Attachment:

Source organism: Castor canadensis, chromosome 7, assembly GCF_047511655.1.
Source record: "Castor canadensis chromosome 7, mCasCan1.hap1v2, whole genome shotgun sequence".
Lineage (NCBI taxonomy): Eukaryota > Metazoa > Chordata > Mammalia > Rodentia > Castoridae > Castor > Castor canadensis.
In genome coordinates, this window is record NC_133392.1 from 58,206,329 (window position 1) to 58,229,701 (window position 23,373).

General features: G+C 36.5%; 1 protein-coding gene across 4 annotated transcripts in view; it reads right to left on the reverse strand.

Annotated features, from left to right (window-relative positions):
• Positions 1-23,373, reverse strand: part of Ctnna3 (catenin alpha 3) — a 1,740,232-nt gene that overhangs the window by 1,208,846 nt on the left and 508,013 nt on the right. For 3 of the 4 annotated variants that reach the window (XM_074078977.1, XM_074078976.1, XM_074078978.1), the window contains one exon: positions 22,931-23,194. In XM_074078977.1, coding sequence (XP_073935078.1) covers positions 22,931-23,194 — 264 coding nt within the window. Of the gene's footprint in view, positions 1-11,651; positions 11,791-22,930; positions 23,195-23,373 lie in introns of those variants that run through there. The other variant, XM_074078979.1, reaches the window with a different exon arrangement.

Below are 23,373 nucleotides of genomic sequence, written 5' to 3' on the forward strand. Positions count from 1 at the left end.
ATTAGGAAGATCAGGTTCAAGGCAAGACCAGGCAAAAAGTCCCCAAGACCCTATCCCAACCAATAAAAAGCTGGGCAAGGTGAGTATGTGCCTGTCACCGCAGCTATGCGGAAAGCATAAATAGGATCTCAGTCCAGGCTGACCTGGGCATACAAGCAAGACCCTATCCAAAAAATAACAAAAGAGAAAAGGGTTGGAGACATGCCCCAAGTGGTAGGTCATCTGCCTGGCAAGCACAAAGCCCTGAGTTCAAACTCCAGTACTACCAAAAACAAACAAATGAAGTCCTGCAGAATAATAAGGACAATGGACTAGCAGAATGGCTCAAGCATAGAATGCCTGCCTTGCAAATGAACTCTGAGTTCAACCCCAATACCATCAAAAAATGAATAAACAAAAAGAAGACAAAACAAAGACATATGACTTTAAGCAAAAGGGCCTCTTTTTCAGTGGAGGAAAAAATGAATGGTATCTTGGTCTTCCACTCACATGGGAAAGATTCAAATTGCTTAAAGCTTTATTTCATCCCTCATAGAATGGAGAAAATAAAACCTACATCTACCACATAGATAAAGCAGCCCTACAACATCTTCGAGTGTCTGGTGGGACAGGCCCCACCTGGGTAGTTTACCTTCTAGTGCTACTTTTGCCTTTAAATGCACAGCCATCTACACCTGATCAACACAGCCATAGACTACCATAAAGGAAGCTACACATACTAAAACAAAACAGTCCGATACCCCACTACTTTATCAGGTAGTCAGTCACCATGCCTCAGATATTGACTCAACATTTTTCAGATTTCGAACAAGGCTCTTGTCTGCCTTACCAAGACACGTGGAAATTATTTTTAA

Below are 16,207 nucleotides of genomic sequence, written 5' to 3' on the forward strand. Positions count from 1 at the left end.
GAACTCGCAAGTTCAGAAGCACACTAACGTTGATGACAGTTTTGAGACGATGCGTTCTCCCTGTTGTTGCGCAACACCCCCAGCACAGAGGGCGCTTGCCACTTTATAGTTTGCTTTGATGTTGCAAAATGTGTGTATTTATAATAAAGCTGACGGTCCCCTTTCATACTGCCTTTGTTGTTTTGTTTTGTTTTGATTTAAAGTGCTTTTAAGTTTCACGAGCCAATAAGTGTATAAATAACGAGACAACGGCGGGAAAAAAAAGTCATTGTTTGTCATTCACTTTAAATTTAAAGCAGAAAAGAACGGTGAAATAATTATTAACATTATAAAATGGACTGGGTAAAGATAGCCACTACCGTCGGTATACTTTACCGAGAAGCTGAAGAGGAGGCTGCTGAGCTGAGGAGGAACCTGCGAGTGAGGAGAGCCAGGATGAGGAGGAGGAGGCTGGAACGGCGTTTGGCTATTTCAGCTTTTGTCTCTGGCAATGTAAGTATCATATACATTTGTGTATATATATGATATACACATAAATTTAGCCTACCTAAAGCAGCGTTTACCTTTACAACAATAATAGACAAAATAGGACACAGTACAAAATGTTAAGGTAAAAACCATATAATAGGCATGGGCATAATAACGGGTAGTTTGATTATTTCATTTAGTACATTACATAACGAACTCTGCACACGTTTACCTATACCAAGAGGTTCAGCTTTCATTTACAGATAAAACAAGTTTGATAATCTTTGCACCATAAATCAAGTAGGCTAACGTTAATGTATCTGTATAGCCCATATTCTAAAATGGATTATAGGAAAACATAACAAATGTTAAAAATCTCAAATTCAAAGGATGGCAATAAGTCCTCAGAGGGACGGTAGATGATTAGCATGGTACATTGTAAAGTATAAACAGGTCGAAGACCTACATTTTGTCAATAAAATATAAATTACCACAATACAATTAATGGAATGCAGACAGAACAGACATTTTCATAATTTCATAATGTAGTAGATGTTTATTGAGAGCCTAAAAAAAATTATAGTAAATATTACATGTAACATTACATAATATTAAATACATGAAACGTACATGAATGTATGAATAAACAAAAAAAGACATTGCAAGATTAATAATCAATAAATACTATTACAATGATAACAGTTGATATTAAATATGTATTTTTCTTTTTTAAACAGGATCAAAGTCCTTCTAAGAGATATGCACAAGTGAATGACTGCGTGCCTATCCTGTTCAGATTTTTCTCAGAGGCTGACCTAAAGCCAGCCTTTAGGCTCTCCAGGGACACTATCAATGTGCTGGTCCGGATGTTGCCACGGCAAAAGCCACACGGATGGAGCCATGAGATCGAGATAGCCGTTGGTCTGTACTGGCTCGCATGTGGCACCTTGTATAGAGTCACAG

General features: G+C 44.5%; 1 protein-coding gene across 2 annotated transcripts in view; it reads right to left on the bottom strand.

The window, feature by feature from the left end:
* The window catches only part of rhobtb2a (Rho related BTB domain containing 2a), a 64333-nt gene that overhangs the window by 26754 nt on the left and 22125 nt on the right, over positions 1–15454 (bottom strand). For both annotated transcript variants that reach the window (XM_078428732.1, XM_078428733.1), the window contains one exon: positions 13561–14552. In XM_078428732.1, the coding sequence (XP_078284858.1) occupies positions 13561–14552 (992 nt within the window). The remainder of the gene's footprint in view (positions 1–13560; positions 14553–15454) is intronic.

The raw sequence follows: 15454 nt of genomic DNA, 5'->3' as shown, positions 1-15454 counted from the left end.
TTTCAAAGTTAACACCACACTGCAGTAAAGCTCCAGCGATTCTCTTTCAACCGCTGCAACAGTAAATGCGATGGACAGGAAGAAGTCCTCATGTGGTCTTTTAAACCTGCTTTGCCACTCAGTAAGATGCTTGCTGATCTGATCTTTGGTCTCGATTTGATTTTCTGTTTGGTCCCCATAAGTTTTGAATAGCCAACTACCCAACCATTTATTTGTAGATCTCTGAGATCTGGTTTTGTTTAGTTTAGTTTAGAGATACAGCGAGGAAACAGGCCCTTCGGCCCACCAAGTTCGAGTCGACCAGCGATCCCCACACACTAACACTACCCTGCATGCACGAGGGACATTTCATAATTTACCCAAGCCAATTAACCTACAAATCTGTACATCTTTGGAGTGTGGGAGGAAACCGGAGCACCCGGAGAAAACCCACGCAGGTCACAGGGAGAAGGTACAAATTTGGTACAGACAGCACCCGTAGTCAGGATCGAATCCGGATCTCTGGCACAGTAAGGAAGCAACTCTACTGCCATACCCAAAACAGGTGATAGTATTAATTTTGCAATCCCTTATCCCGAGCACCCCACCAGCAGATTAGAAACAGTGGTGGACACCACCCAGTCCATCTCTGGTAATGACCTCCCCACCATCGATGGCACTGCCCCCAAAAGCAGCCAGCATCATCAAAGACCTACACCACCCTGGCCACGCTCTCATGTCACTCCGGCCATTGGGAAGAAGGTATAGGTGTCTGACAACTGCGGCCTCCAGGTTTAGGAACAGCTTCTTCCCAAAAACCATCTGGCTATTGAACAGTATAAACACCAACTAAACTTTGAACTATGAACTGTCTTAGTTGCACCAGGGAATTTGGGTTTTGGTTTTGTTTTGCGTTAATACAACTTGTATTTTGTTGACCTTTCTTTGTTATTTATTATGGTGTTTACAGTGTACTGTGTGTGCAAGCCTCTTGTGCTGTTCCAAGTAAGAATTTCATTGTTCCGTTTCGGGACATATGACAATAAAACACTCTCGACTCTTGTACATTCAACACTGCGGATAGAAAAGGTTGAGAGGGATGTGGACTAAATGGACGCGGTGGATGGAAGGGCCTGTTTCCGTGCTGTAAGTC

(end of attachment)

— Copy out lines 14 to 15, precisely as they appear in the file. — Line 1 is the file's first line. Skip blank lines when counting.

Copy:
* The window catches only part of rhobtb2a (Rho related BTB domain containing 2a), a 64333-nt gene that overhangs the window by 26754 nt on the left and 22125 nt on the right, over positions 1–15454 (bottom strand). For both annotated transcript variants that reach the window (XM_078428732.1, XM_078428733.1), the window contains one exon: positions 13561–14552. In XM_078428732.1, the coding sequence (XP_078284858.1) occupies positions 13561–14552 (992 nt within the window). The remainder of the gene's footprint in view (positions 1–13560; positions 14553–15454) is intronic.

The raw sequence follows: 15454 nt of genomic DNA, 5'->3' as shown, positions 1-15454 counted from the left end.